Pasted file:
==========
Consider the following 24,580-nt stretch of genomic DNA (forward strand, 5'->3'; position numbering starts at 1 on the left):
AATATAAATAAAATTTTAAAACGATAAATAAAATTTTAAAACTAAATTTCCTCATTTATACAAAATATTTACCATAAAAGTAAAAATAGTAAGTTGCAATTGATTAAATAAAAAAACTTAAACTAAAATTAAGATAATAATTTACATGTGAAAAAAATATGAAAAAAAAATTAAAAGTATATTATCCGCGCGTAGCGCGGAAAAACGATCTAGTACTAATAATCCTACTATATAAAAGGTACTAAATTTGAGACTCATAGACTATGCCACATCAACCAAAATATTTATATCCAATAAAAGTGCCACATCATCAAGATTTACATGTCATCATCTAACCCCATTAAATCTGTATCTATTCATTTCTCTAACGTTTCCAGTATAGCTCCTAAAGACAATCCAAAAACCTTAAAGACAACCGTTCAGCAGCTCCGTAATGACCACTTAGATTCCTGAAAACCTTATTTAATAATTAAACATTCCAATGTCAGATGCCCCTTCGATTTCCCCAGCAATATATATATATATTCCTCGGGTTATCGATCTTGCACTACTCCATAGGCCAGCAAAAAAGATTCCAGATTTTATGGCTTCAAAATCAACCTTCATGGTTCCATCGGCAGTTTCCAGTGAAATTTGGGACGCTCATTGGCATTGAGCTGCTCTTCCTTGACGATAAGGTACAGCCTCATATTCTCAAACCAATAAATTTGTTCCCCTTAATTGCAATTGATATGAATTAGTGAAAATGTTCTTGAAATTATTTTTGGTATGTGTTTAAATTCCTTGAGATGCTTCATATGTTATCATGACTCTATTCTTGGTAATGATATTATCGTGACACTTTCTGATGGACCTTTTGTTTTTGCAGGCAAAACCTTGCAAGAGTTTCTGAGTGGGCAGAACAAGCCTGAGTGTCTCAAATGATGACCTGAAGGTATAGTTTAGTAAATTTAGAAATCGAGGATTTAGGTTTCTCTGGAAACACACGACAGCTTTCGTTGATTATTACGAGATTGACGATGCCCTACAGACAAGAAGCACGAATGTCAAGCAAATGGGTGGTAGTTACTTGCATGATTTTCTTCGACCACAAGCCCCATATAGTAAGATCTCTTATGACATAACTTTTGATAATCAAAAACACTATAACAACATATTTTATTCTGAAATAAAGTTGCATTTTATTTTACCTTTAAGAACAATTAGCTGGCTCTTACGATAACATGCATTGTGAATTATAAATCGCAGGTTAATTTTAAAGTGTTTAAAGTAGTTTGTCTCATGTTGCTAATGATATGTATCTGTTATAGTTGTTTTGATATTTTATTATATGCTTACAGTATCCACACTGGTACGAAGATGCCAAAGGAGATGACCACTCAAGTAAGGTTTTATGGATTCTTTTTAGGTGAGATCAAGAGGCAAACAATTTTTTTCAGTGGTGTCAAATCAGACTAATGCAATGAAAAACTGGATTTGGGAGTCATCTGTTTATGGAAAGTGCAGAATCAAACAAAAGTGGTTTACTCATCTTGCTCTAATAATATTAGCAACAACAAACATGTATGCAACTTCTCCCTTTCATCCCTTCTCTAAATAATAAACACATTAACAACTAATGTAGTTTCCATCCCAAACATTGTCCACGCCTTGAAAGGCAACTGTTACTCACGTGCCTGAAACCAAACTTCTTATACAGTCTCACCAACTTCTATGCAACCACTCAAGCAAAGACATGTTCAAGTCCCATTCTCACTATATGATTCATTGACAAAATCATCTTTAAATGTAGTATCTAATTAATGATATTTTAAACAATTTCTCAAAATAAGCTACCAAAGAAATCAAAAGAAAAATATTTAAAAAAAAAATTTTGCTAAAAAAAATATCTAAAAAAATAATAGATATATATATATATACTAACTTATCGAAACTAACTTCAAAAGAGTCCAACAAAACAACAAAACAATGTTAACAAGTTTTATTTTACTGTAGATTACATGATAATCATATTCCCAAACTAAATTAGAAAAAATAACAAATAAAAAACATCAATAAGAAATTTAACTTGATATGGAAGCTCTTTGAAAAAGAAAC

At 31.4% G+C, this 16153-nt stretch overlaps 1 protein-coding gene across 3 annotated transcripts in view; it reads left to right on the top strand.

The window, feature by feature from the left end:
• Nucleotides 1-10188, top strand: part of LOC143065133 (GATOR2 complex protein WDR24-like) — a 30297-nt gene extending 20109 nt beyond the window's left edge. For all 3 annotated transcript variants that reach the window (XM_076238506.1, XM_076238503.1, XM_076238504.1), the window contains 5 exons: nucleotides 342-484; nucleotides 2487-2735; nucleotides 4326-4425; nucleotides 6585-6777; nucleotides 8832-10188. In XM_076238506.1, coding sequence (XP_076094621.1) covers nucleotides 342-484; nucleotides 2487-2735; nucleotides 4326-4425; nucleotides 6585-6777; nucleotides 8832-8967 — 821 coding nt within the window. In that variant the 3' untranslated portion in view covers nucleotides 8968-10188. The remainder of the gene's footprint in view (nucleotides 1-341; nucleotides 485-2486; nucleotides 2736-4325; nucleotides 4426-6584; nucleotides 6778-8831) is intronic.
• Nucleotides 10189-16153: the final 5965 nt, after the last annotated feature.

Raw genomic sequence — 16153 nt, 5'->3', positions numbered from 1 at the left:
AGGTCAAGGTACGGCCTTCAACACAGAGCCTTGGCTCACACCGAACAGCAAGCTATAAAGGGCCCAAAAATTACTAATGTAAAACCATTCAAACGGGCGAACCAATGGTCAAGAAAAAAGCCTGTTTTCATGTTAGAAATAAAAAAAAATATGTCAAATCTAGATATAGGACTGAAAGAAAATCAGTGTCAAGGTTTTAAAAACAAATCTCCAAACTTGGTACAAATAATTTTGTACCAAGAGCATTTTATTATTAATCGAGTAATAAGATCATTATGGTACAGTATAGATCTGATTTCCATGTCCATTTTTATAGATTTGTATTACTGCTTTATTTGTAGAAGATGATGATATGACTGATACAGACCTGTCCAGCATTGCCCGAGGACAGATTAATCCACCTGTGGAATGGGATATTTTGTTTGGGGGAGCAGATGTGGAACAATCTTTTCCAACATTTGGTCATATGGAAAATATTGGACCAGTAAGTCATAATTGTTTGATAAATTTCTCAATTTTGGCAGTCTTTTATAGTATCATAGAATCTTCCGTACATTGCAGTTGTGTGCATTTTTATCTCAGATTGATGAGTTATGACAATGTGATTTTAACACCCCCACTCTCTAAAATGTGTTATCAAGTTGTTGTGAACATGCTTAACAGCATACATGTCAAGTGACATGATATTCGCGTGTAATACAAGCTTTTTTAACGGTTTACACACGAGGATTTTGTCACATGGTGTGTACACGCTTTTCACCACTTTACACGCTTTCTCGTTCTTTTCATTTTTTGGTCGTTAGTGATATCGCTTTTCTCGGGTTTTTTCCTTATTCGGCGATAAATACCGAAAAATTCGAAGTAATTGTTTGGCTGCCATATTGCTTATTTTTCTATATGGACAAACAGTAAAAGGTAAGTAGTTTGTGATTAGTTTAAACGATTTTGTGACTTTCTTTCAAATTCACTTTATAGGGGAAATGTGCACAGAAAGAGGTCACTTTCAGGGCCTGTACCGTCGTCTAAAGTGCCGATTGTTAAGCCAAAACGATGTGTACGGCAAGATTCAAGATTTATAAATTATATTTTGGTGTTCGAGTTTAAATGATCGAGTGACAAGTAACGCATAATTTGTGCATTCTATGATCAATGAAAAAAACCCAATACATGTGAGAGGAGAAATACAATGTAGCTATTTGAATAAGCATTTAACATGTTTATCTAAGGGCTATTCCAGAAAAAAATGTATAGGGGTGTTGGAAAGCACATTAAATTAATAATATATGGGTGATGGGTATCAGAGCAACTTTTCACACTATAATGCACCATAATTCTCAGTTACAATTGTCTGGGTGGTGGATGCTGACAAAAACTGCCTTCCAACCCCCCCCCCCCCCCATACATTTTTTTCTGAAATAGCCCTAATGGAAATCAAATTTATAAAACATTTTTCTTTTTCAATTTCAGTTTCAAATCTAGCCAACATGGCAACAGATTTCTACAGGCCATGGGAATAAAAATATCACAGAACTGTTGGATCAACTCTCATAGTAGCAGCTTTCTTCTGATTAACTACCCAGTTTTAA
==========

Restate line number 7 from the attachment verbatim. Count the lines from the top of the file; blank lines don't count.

Raw genomic sequence — 16153 nt, 5'->3', positions numbered from 1 at the left: